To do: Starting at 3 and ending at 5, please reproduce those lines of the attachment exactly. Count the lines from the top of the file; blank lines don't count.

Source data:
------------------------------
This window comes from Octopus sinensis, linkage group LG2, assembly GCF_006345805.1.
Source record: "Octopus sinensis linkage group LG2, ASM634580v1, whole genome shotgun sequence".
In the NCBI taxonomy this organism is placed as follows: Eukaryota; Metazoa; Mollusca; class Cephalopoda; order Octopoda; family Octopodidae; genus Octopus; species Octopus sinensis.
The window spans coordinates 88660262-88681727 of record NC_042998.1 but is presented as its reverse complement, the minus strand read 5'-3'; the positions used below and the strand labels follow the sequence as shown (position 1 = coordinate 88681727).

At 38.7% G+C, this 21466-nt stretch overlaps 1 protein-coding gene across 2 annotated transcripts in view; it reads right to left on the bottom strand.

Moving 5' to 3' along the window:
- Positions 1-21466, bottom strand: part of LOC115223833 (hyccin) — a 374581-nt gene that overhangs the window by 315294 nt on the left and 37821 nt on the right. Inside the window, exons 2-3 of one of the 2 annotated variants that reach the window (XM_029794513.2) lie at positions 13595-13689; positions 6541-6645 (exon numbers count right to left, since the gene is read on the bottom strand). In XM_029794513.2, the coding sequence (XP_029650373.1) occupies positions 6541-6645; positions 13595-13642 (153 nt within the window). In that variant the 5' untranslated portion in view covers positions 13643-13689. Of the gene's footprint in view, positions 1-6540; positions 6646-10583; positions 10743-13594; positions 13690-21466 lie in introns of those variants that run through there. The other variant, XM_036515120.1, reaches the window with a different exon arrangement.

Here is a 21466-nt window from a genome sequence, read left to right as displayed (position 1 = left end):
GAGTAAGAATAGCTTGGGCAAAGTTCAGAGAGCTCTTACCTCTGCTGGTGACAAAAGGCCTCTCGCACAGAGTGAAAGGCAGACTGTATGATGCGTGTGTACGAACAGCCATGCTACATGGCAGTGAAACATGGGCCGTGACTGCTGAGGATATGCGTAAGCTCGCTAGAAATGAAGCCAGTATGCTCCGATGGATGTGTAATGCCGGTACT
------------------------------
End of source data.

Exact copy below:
In the NCBI taxonomy this organism is placed as follows: Eukaryota; Metazoa; Mollusca; class Cephalopoda; order Octopoda; family Octopodidae; genus Octopus; species Octopus sinensis.
The window spans coordinates 88660262-88681727 of record NC_042998.1 but is presented as its reverse complement, the minus strand read 5'-3'; the positions used below and the strand labels follow the sequence as shown (position 1 = coordinate 88681727).

At 38.7% G+C, this 21466-nt stretch overlaps 1 protein-coding gene across 2 annotated transcripts in view; it reads right to left on the bottom strand.